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FODMAPs are a frequently discussed group of foods that many people are confused about – learn what they are and whether you need to worry about them.
“FODMAPs:” it sounds like a bizarre military acronym, or maybe the name of some incredibly specialized and complicated exercise that only the most dedicated of Crossfitters ever attempt. But FODMAPs actually stands for a list of several types of carbohydrates that can be difficult for many people to digest properly. Some people transition to a Paleo diet and immediately start to feel wonderful, but if you’re dutifully eating according to Paleo guidelines and still struggling with gas, bloating, constipation, or diarrhea, FODMAPs might be the culprit.
FODMAP stands for Fermentable Oligosaccharides, Disaccharides, Monosaccharides, And Polyols. These are all types of carbohydrates found in many different types of fruits, vegetables and grains. The most common Paleo foods high in FODMAPs are:
This isn’t a complete list (a full list of FODMAPs commonly eaten on the Paleo diet is here), but it does give you an idea of what kinds of foods contain FODMAPs, especially the variety of fruits and vegetables that can be problematic. Other foods, like beans, wheat, and rye, also contain high levels of FODMAPs, but since these foods are also harmful in so many other ways, they aren’t a good idea for anyone to eat, FODMAPs-sensitive or not.
Because they’re so difficult to digest and absorb, FODMAPs are strongly correlated with symptoms of all kinds of functional gastrointestinal disorders (digestive problems that aren’t caused by a physical abnormality, like IBS). In one study, a FODMAPs-restricted diet showed a 75% success rate for treating patients with IBS – the FODMAPs didn’t cause IBS to develop, but removing them from the diet was very helpful in controlling symptoms. This makes FODMAPs prime suspects for inexplicable digestive symptoms on a strict Paleo diet: not only are they very common in the diet, but restricting them also has a high likelihood of doing some good.
Doing any kind of research into FODMAPs can be very confusing because the words in the abbreviation refer to very large groups of carbohydrates, and each of those groups has several subgroups. To make it all even more complicated, not all members of every group are actually problematic, only the fermentable ones (remember that Fermentable is the “F” in FODMAPs). For example, “monosaccharides” is just a chemical name for simple sugars, but only one type of monosaccharide is actually a FODMAP, because only one kind is fermentable. For reference, the list below details all the different types of carbohydrates that commonly pop up in the discussion about FODMAPs, and their relationships to each other.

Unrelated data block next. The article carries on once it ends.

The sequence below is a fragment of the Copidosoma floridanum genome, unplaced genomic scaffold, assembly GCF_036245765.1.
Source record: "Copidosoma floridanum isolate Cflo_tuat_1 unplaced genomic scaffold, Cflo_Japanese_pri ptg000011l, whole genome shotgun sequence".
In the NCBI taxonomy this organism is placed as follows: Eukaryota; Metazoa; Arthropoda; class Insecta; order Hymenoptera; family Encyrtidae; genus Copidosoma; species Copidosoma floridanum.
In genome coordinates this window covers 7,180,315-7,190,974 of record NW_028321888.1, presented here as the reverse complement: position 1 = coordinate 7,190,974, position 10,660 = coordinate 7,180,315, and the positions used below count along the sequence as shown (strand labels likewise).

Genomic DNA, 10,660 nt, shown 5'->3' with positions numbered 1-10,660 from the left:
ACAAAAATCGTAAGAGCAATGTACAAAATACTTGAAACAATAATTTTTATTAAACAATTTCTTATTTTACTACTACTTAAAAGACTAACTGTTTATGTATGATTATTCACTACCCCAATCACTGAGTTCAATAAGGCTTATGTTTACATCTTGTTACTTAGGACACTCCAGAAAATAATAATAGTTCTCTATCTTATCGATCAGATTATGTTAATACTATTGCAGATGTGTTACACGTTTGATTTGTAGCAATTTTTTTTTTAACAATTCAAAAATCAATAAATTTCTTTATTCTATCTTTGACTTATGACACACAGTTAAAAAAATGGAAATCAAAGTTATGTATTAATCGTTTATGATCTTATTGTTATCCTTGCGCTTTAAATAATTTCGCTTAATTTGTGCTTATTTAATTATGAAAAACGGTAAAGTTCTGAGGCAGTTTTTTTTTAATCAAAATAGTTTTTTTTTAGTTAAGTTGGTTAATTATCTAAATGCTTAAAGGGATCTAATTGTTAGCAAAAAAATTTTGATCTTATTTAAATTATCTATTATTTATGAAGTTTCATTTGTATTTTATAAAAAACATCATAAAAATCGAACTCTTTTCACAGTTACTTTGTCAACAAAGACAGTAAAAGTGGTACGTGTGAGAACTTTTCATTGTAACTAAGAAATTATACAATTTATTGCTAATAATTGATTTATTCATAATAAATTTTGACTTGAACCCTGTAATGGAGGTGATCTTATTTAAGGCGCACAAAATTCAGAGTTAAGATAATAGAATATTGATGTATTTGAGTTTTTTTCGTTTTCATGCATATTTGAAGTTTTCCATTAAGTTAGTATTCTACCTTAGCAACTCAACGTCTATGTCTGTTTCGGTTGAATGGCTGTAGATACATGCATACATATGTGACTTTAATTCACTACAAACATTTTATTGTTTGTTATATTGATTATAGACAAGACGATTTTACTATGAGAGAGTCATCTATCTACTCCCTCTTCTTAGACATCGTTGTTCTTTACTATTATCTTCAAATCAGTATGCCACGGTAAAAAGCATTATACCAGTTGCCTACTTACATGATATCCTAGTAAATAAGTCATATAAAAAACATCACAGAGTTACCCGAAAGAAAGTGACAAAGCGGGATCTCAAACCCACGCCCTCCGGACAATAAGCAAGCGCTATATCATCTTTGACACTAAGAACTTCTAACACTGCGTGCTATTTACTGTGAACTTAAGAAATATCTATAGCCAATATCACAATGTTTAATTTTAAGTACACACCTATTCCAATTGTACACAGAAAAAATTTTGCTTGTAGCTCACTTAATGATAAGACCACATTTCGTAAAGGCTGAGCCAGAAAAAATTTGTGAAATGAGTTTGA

|Letter in FODMAPs abbreviation||Sub-groups that are FODMAPs||Commonly found in…|
|Oligosaccharides||raffinose, fructans (fructo-oligosaccharides) galactans (galacto-oligosaccharides)||onions, garlic, cabbage, broccoli, Brussels sprouts, asparagus, artichoke, eggplant|
|Disaccharides||Only lactose, the sugar found in milk (other disaccharides are fine)||milk and dairy products|
|Monosaccharides||Only fructose (other monosaccharides are fine)||apples, mango, fruit juice, watermelon, added fructose, dried fruit, honey, agave|
|Polyols||sorbitol, mannitol, xylitol, maltitol||apples, apricots, avocados, cherries, peaches, pears, watermelons, cauliflower, green peppers, mushrooms, sugar alcohols (any sweetener that end sin –ol)|
Almost everyone is sensitive to oligosaccharides and polyols to some extent, but many people don’t show any reaction to the amount of them in a normal diet – the dose is just too low for them to notice. But other people (especially people with IBS or other functional digestive disorders) do react even to the amount of these carbohydrates in a bowl of coleslaw or a stick of sugar-free gum sweetened with sorbitol.
FODMAPs sensitive individuals also react to some carbohydrates that healthy people have no problems with: the disaccharides and monosaccharides (D and M in FODMAPs). This doesn’t mean that they’re sensitive to all disaccharides and monosaccharides: only two types of these sugars commonly cause problems. Lactose (the sugar found in milk) is the only disaccharide in this category, and fructose (the sugar found in fruit) is the only monosaccharide.
One of the reasons all these different types of carbohydrates are so irritating is that they aren’t completely digested by the time they reach the large intestine. Chemically, anything you eat is broken down by one or more enzymes: these are chemicals that digest foods into energy that your cells can actually use. The main enzyme responsible for carbohydrate digestion is amylase, which is first produced in your mouth as you chew, and continues to work on the carbohydrates as they travel through the digestive system. As the carbohydrates travel from your mouth through your stomach and into the gut, amylase breaks them down into their individual sugars. Then, the cells lining your gut can absorb them and distribute them to other parts of your body for energy.